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I am trying to design a simple time delayed relay circuit that uses only a potentiometer, 5V dpdt EM relay, a single sufficiently large capacitor, additional resistors (if needed), and buttons/switches, powered by a 9V battery. The schematic below works to simply turn on an LED while a button is pressed and keeps it on for a moment. I have only been able to extend the time by adding more caps in parallel. I believe there is a simple solution to this logic problem that has the relay triggering itself almost as an oscillator, but when setting up as an oscillator I still can only vary the time by adding caps. How can I arrange and wire the components mentioned to allow a time delay of a few seconds to minutes, dependent upon a single potentiometer?

I thought a toaster's circuit would work, but most I see use a 555 timer or a pair of transistors and other components. Is there a simple way to use an RC circuit alone as a timing circuit without the solid state components?

I know how to do this using transistors and ICs, but that is not the point. It is an experiment to show a possible use of capacitors and RC circuits without first teaching about solid state components, ICs, etc.

The time delay can be delay ON or delay OFF.

Thanks

schematic

simulate this circuit – Schematic created using CircuitLab

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  • \$\begingroup\$ Would it be possible to replace the relay with a different array of switches and a zener diode of appropriate reverse voltage? \$\endgroup\$ – Ishdag Nov 27 '15 at 20:45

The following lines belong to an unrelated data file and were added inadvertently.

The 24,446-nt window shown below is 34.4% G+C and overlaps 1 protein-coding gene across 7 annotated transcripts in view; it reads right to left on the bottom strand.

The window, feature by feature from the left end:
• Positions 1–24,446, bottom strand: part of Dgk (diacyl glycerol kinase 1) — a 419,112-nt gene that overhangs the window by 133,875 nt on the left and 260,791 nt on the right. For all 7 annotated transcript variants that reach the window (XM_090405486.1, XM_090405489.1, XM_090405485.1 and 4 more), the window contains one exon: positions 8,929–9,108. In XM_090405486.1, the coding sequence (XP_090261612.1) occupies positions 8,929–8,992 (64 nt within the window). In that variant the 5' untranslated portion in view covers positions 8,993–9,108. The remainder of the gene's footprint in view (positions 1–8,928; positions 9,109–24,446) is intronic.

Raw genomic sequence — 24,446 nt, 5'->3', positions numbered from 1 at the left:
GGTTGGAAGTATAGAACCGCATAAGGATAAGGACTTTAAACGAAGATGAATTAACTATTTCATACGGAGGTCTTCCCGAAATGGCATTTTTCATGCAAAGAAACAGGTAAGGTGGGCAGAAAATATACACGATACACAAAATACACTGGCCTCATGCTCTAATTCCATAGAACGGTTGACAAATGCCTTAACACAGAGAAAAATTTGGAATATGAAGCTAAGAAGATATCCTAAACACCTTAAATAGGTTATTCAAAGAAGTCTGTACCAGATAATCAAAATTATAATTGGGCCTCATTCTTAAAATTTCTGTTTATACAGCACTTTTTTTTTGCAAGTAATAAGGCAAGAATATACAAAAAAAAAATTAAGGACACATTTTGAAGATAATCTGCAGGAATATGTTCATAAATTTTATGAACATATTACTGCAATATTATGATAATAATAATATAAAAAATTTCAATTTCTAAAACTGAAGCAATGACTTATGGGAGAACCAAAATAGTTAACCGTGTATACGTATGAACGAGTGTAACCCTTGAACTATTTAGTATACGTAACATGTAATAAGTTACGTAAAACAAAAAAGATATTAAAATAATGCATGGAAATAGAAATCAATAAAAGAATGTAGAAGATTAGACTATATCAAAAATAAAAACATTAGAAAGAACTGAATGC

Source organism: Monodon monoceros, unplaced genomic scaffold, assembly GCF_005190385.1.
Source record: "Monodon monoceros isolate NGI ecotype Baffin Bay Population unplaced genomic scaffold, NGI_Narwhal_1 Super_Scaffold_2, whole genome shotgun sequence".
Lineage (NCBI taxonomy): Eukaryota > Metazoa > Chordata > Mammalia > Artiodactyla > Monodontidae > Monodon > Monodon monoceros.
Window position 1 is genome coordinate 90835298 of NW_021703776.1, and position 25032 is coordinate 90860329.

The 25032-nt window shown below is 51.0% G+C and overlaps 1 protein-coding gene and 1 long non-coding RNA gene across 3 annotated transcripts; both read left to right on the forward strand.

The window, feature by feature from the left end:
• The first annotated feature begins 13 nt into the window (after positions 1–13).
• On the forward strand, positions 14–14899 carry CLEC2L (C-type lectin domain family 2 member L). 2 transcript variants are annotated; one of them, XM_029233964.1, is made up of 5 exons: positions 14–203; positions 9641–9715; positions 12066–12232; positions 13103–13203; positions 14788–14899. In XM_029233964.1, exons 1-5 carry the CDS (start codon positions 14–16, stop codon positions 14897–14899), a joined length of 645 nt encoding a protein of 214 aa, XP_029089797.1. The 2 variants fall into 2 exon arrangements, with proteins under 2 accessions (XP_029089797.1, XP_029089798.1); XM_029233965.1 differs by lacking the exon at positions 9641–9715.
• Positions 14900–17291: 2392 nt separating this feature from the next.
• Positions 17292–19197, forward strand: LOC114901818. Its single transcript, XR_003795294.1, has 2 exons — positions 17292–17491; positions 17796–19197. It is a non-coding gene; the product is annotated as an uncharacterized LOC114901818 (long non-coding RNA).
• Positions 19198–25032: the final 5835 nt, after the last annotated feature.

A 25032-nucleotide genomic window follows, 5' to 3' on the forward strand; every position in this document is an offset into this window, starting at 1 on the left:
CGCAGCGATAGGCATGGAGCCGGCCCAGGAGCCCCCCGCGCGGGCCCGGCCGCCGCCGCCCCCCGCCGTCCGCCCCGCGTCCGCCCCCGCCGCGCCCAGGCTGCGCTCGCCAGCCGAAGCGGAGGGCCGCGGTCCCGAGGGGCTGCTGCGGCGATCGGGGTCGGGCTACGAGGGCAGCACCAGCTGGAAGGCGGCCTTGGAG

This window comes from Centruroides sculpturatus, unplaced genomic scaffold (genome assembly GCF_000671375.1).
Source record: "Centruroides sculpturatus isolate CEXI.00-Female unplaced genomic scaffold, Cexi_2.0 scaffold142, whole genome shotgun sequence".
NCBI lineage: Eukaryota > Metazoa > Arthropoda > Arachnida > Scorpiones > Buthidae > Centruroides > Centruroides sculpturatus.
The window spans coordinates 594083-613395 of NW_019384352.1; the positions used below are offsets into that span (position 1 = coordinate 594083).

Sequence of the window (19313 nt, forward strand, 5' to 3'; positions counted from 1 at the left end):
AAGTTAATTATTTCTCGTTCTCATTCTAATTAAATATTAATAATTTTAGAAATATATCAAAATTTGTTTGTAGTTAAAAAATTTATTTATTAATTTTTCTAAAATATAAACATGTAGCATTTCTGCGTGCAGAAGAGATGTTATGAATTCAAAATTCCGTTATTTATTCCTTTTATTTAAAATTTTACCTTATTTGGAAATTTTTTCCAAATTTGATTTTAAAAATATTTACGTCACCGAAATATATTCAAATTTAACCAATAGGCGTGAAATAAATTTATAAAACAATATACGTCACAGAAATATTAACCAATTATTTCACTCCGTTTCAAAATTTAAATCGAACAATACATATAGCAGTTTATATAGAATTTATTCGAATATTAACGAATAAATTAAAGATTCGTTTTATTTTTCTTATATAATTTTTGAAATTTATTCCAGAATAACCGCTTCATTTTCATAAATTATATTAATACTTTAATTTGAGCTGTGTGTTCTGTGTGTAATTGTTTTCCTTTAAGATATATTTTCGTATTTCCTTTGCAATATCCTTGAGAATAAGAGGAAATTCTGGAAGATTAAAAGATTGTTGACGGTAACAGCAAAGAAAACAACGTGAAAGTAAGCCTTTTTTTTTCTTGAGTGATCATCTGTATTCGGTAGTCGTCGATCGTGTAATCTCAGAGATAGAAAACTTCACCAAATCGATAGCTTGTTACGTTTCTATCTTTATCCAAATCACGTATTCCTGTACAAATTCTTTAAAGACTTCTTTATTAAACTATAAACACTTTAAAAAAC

• \$\begingroup\$ you're really trying to do it in the wrong way.. \$\endgroup\$ – Wesley Lee Nov 27 '15 at 20:46
  • \$\begingroup\$ yes i know... this is more of an experiment then for a practical use \$\endgroup\$ – Ishdag Nov 27 '15 at 20:48
  • \$\begingroup\$ "I know how to do this using transistors and ICs" then you should be able to work this problem out to an unsatisfactory answer. \$\endgroup\$ – Andy aka Nov 27 '15 at 22:40
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I'd say forget it. There is a reason all those circuits you see use a 555. A practical capacitor does not old enough energy to power a normal relay for the period of time you are aiming at.

You might get it to work with a very very low current relay, maybe a 230V relay, with an idem capacitor. But that is exactly the circuit you don't want a novice to play with. (At least, if you want him to live long enough to rise above that level.)

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The hold-on time will be in the order of the time constant given by the formula

T = R x C

So the value of C required will be given by the formula (approximately)

C = T / R

So, figure out your relay coil value and calculate C. The answer will be in farads so multiply by 1,000,000 to convert to μF.

One of the problems with this approach is that the voltage on the coil gradually drops off and the contacts slowly open. If there was any significant current flowing then the contacts will start to arc and heat and lifespan would be reduced.

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one way to extend the time is put a resistor parallel to the switch

However: the resulting circuit is more vibration and supply voltage sentitive simple circuit

start with 4 times the resistance of the relay coil. lower resistances give longer extensions.

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